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How Automobile Insurers Use Independent Medical Examinations and Expert Bias

Johnny Pak

Partner

Tel:       403.692.3360
Email:  jpak@vogel-llp.ca

Imagine having to suffer and endure serious and chronic injuries as a result of a motor vehicle accident due to no fault of your own, and then undeservingly labeled a “malingerer” or the like by an insurer’s “independent” medical examiner (often referred to as a “hired gun”).  And imagine if because of this expert’s opinion, you are denied funding for rehabilitation and lost income.  Unfortunately, this scenario is not uncommon.

Insurers typically use independent medical examinations in two scenarios:

  1. When their own insured needs coverage for ongoing treatment or therapy (referred to as Section B benefits)-although these examinations are not technically considered to be “independent”; and
  2. When defending their at-fault insured driver (who they are required to also indemnify) against a third party’s bodily injury claim.

Independent medical examiners are required to be objective and impartial.  A biased expert witness raises the potential for a miscarriage of justice.  Recent court decisions, however, highlight the recurring problem of expert bias.  For instance, in the Alberta Court of Queen’s Bench decision of McLean v. Parmar, 2015 ABQB 62, the Honourable Madam Justice K.M. Eidsvik flatly rejected the expert testimony of the defence neuropsychologist, stating at paragraphs 32 and 33:

The Defendants’ neuropsychologist expert was Dr. Green.  His evidence was not only off base on the facts but was offensive, unhelpful and distressing.  An expert is supposed to approach a case with an open mind.  This is especially so in cases such as this one where the problems are mainly of a soft tissue and psychological nature…

Dr. Green testified that 40% of personal injury Plaintiffs “malinger to get money out of the system”.  He said that there were “numerous studies about this” but did not give any references to them.  Later, when discussing the treatment note that stated that the Plaintiff suffered from anxiety post-accident and as a result had difficulty driving a small car, he indicated that he did not believe the Plaintiff because he “has heard too many cock and bull stories from people trying to get money out of the system”.  In my view, Dr. Green is blatantly biased against Plaintiffs and he tarred Ms. McLean with this brush.  His views therefore are not helpful.  In my view, this bias taints and discredits everything Dr. Green had to offer to the Court.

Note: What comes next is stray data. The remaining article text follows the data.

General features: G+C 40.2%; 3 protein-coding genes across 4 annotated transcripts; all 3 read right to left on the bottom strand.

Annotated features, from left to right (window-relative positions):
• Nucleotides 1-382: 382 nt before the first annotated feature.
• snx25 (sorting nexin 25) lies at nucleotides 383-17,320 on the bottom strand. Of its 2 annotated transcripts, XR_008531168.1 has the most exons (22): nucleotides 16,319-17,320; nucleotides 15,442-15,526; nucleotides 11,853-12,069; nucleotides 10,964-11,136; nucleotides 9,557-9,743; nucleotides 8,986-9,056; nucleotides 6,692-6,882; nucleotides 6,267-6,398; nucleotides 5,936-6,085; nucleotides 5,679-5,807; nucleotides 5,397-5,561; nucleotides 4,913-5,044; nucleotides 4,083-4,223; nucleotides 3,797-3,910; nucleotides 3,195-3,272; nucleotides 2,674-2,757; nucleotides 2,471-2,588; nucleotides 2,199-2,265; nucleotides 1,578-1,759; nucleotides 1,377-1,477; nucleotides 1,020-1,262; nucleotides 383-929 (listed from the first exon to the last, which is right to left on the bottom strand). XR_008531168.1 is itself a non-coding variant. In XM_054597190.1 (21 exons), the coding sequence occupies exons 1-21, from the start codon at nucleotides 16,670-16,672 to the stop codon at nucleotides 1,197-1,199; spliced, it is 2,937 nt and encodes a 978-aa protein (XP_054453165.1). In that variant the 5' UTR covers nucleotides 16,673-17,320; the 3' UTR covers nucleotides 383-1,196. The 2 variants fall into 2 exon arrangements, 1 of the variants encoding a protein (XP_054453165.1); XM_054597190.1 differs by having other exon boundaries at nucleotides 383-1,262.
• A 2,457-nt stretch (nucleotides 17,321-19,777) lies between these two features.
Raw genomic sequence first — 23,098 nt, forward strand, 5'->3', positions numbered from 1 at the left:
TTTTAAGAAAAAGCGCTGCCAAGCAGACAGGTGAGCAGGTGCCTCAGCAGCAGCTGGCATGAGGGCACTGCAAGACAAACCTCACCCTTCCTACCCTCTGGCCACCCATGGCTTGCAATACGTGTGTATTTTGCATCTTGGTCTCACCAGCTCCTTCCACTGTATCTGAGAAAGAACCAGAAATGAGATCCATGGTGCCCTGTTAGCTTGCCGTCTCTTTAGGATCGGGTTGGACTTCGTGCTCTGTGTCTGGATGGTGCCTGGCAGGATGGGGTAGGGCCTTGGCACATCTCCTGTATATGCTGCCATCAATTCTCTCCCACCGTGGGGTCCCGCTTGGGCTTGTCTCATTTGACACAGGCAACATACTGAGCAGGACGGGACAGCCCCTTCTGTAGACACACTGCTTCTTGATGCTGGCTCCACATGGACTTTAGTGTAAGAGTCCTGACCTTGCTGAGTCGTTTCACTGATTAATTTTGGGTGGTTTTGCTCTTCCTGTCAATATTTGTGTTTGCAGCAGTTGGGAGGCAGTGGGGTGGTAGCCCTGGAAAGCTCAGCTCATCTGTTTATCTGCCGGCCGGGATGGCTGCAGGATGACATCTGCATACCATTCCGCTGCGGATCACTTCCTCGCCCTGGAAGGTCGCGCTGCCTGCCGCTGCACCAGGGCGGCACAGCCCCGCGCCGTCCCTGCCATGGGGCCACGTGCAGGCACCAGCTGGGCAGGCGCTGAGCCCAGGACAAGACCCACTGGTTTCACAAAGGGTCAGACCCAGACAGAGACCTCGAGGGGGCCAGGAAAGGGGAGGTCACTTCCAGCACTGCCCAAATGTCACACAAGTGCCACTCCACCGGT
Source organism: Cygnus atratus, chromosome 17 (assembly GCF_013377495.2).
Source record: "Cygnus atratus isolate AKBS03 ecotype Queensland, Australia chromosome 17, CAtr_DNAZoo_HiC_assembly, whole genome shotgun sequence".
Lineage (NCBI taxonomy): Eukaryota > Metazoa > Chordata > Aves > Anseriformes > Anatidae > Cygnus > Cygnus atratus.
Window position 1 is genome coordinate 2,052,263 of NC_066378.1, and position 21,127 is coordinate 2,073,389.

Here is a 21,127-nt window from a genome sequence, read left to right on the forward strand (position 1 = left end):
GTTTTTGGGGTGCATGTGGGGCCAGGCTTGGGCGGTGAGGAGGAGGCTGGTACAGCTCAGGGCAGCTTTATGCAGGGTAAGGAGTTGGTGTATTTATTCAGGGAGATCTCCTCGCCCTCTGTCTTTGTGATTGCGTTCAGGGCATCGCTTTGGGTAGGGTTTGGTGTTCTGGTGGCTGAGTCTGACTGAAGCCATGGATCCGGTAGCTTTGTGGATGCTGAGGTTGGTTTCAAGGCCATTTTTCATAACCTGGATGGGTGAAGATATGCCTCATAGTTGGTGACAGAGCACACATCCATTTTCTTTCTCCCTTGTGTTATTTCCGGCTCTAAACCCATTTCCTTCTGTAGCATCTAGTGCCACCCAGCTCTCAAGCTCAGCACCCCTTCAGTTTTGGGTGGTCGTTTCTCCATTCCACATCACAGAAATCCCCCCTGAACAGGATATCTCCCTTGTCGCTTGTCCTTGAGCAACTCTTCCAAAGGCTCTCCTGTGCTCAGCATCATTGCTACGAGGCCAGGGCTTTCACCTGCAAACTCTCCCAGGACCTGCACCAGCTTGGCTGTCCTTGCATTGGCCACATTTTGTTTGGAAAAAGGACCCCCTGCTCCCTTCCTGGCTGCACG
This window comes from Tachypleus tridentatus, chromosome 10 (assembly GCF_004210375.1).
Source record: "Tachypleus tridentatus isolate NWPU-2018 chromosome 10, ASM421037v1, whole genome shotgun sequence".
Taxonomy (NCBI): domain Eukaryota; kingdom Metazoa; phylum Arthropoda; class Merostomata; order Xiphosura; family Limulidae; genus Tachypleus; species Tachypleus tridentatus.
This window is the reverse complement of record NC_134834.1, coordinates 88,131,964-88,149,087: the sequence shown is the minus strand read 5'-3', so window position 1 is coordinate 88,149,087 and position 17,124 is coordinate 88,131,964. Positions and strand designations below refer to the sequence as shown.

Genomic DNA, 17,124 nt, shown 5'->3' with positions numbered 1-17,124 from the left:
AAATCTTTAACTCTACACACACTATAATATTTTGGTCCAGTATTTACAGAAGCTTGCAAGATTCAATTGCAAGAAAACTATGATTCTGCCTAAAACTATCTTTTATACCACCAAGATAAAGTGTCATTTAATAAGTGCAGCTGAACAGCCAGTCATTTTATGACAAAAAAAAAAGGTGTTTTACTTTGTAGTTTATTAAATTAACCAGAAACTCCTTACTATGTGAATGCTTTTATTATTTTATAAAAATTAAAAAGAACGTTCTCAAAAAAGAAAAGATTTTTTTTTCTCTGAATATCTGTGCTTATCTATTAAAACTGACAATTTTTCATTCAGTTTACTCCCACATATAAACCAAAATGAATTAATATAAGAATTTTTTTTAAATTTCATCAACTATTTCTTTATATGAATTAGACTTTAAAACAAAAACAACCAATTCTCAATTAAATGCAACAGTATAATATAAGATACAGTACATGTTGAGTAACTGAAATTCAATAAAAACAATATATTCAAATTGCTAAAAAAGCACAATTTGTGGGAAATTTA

In the Ontario Superior Court of Justice decision of Bruff-Murphy v. Gunawardena, 2016 ONSC 7, the Honourable Mr. Justice P. Kane similarly rebuked the expert testimony of the defence psychiatrist that “the plaintiff is faking”, stating at paragraphs 64 to 65 and 122 to 125:

Dr. Bail testified in conducting an IME, he does not accept what the person being assessed says due to their possibility of seeking secondary gain.  He at the same time has a financial incentive in repeatedly being engaged to conduct IMEs by defendants.

He testified that his job is to determine whether the person’s description of their condition is accurate and he makes a diagnosis based on that.  He stated that he explores and follows up leads to see if what they are telling him is truthful.  He stated his responsibility is to critically assess and determine whether their claims are bona fide.  A private investigator hired by the defendant might similarly describe their mandate.

Dr. Bail was not a credible witness. He failed to honor his obligation and written undertaking to be fair, objective and non-partisan… The vast majority of his report and testimony in chief is not of a psychiatric nature but was presented under the guise of expert medical testimony and the common initial presumption that a member of the medical profession will be objective and tell the truth.

The vast majority of Dr. Bail’s testimony to the jury amounted to nothing other than the following:

  1. The plaintiff did not tell me the truth in my interview;
  2. Here are all the instances I found in my 10 to 12 hour review of her medical records which prove that she did not tell me the truth;
  3. If I as a psychiatrist cannot believe her; how can you?

                The primary purpose of R. 4.1.01 is to prohibit and prevent such testimony in the guise of an expert.  Dr. Bail undertook and thereby promised to not do what he did in front of this jury.

I will not qualify witnesses as experts in the future whose reports present an approach similar to that of Dr. Bail in this case.     

Accordingly, if you are injured in a motor vehicle accident, it is always advisable to seek the advice and representation of an experienced personal injury lawyer.

2019-02-15T08:23:57-07:00January 25th, 2019|

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